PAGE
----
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Synopsis

The definitive biography of one of the most admired women in America.

She was born Maria Jana Korbelova in Prague just before the outbreak of World War II, the first child of Czech Jewish parents. Almost sixty years later Madeleine Korbel Albright was sworn in as the U.S. Secretary of State, the first woman to hold the position. Here is the story of her dramatic life and rise to power in this meticulously researched biography that expands on the noteworthy research by Washington Post reporter Michael Dobbs who, in 1997, first pieced together the incredible and nearly lost history of Albright's early life.

At the age of two, Madeleine was saved from almost certain death by being whisked to freedom after Hitler's invasion. More than two dozen close relatives died in Nazi camps. In an attempt to protect themselves and their family from further persecution, her parents kept silent about their Jewish roots, raising their children as Catholics.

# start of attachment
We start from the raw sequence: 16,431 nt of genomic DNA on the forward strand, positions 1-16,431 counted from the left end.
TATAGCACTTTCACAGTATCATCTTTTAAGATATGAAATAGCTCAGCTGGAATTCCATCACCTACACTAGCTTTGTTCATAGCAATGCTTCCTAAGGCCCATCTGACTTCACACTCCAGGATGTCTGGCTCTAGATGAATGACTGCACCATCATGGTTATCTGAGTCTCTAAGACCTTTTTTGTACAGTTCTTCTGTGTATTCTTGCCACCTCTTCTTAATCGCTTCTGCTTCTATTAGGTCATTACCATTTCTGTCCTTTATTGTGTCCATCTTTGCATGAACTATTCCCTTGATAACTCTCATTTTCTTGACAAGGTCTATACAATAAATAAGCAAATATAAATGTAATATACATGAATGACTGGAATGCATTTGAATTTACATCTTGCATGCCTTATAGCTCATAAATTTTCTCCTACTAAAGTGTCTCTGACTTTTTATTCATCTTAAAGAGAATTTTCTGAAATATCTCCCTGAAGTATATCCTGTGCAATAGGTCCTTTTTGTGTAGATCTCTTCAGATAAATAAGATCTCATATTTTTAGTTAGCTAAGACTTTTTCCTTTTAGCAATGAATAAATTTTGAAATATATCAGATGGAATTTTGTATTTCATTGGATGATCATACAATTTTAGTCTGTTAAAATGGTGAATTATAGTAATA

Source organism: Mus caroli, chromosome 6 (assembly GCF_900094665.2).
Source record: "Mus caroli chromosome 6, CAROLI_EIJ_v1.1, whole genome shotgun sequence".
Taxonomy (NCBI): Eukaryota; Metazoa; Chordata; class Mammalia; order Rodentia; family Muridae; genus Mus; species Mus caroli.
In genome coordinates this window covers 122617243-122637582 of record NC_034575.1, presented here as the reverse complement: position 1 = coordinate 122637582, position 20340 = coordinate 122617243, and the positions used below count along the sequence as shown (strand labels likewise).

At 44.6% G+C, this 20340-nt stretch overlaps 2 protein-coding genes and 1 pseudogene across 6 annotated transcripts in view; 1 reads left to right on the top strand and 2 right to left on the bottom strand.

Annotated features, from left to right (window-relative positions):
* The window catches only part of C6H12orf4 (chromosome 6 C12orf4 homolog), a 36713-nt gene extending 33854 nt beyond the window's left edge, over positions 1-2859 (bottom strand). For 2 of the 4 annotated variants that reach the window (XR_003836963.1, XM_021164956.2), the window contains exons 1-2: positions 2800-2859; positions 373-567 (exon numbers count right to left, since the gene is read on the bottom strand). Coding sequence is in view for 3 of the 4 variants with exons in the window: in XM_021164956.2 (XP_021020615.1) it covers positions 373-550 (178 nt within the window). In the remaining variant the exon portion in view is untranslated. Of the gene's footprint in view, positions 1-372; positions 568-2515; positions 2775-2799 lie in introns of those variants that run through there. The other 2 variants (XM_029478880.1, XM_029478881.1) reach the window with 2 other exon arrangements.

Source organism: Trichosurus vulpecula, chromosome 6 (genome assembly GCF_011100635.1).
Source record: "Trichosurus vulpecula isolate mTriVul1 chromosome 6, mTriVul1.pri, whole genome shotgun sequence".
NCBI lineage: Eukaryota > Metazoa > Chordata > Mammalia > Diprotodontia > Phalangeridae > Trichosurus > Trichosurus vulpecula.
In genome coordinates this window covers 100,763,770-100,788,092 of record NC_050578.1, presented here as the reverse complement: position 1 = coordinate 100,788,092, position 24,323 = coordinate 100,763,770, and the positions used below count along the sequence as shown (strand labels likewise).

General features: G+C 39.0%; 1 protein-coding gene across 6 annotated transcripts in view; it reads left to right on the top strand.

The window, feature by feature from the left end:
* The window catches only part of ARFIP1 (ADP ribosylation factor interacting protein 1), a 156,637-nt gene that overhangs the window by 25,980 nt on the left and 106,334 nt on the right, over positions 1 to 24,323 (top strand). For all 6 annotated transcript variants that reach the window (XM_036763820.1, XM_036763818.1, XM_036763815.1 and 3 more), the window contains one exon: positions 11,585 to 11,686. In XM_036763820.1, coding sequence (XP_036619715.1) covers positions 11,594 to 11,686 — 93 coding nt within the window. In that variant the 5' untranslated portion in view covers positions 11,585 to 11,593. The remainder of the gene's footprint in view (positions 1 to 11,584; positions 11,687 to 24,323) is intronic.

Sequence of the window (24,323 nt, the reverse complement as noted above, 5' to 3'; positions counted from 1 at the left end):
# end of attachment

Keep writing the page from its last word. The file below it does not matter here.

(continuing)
Dobbs traces Albright's progress from a European ghetto to the corridors of power in Washington. He shows how Albright's life has been shaped by the great events of our times: the rise and fall of Nazism and communism, the Holocaust, the women's movement, and America's ascent to superpower status. Madeleine Albright is a tragic but ultimately triumphant tale of a woman's struggle against adversity that reflects the experience of millions of American immigrants.

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